Raising children in Communist China with strict censorship laws can provide “benefits” such as “kid-friendly internet,” while mass surveillance offers “its own kind of freedom,” according to a recent New York Times piece that boasts of children being “co-parented” by the authoritarian Chinese government.
The Wednesday essay, titled “China Helped Raise My American Kids, and They Turned Out Fine” and penned by author Heather Kaye, begins by describing her history of “co-parenting” with the Chinese government.
“When Covid was raging across the world a couple of years ago, I came across a picture online of an American woman wearing a T-shirt that proclaimed, ‘I refuse to co-parent with the government’ — a response to perceived government overreach regarding school mask mandates,” she writes.
“I laughed out loud: My own kids were, in a way, co-parented by the Chinese government,” she added.
“We sometimes felt as if our children were on loan to us for evenings and weekends, to be delivered back to school each weekday,” Heather Kaye writes, about being an American parent in China. https://t.co/QYIdr7sbh6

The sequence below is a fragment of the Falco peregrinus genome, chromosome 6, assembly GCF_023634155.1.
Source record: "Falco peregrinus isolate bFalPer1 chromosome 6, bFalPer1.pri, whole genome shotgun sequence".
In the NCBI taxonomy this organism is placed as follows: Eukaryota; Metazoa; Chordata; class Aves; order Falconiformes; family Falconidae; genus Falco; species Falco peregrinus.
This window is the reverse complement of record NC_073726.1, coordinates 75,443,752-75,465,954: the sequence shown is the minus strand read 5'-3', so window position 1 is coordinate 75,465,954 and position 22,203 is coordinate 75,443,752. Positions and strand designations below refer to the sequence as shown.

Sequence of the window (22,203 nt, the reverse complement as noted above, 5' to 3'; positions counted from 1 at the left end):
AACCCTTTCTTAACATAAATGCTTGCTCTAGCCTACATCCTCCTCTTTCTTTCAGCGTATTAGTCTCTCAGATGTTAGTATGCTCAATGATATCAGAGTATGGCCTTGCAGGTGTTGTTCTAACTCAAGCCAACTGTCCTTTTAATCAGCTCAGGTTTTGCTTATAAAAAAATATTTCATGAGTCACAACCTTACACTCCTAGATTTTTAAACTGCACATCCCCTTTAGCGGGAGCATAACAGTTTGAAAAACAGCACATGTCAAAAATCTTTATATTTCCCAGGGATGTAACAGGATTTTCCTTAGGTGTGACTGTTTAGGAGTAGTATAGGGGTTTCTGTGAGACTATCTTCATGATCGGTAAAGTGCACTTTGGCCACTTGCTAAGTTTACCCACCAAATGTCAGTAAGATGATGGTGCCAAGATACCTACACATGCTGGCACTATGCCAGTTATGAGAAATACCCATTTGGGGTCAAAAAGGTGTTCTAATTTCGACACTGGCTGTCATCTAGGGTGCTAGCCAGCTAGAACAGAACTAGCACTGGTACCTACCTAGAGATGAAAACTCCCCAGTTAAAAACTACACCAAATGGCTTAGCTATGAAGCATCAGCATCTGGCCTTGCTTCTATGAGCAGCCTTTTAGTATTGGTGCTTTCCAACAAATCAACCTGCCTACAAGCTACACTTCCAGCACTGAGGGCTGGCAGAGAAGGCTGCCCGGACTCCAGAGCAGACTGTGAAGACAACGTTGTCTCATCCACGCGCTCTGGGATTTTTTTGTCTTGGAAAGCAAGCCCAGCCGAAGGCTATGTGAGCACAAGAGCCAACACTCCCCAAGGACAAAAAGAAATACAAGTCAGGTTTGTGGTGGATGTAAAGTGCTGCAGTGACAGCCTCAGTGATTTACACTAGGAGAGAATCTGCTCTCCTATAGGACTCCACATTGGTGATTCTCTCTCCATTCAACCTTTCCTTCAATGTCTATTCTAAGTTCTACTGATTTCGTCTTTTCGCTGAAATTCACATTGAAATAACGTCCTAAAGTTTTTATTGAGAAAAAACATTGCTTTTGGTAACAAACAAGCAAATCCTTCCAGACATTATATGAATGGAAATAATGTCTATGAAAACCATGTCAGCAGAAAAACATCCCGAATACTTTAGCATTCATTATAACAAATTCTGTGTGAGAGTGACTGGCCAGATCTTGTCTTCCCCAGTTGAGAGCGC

— New York Times Opinion (@nytopinion) January 18, 2023
Kaye, whose work in the fashion industry brought her to Shanghai for 16 years, explains how “government co-parenting begins in the womb” in China.
“Chinese citizens have faced limits on how many children they were allowed under birth control policies that have since been relaxed,” she writes. “People in China are still legally barred from determining the gender of their unborn babies unless medically necessary, because of a history of sex-selective abortions.”
Though, as a foreigner, Kaye was exempt from such rules, she describes having had to “accept that my growing belly had become community property, subject to unsolicited rubbing and sidewalk commentary (‘It’s a boy. I can tell!’), and that restaurants would refuse to serve me cold beverages.”
When the time arrived, the author states she “faced the choice of all expatriate parents in China: between pricey international schools and enrollment in local schools, overseen by the government and with an immersion in Chinese culture and values.”